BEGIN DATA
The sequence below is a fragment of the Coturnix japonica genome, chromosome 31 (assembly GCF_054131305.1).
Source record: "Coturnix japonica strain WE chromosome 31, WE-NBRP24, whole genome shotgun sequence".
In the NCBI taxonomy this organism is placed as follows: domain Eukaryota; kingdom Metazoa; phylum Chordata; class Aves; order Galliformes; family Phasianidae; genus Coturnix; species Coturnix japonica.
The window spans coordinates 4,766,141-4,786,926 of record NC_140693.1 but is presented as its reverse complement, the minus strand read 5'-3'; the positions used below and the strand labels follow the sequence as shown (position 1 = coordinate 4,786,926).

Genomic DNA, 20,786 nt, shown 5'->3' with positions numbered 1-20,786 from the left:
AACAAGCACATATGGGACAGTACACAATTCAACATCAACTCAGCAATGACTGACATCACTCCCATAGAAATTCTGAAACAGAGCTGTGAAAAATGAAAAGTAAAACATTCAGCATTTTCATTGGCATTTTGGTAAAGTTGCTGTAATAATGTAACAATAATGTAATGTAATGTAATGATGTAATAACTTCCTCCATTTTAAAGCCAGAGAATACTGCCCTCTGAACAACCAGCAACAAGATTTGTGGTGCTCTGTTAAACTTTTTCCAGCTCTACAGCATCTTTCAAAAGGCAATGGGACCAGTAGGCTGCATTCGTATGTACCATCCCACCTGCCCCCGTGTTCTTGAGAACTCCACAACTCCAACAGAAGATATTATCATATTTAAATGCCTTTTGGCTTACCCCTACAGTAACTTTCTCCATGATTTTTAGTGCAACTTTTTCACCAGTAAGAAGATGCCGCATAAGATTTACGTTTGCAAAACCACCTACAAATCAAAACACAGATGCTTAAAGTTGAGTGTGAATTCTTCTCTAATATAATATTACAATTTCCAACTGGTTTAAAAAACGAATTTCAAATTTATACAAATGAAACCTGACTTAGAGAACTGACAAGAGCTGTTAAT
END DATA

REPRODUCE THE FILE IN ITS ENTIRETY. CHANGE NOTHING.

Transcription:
The sequence below is a fragment of the Coturnix japonica genome, chromosome 31 (assembly GCF_054131305.1).
Source record: "Coturnix japonica strain WE chromosome 31, WE-NBRP24, whole genome shotgun sequence".
In the NCBI taxonomy this organism is placed as follows: domain Eukaryota; kingdom Metazoa; phylum Chordata; class Aves; order Galliformes; family Phasianidae; genus Coturnix; species Coturnix japonica.
The window spans coordinates 4,766,141-4,786,926 of record NC_140693.1 but is presented as its reverse complement, the minus strand read 5'-3'; the positions used below and the strand labels follow the sequence as shown (position 1 = coordinate 4,786,926).

Genomic DNA, 20,786 nt, shown 5'->3' with positions numbered 1-20,786 from the left:
AACAAGCACATATGGGACAGTACACAATTCAACATCAACTCAGCAATGACTGACATCACTCCCATAGAAATTCTGAAACAGAGCTGTGAAAAATGAAAAGTAAAACATTCAGCATTTTCATTGGCATTTTGGTAAAGTTGCTGTAATAATGTAACAATAATGTAATGTAATGTAATGATGTAATAACTTCCTCCATTTTAAAGCCAGAGAATACTGCCCTCTGAACAACCAGCAACAAGATTTGTGGTGCTCTGTTAAACTTTTTCCAGCTCTACAGCATCTTTCAAAAGGCAATGGGACCAGTAGGCTGCATTCGTATGTACCATCCCACCTGCCCCCGTGTTCTTGAGAACTCCACAACTCCAACAGAAGATATTATCATATTTAAATGCCTTTTGGCTTACCCCTACAGTAACTTTCTCCATGATTTTTAGTGCAACTTTTTCACCAGTAAGAAGATGCCGCATAAGATTTACGTTTGCAAAACCACCTACAAATCAAAACACAGATGCTTAAAGTTGAGTGTGAATTCTTCTCTAATATAATATTACAATTTCCAACTGGTTTAAAAAACGAATTTCAAATTTATACAAATGAAACCTGACTTAGAGAACTGACAAGAGCTGTTAAT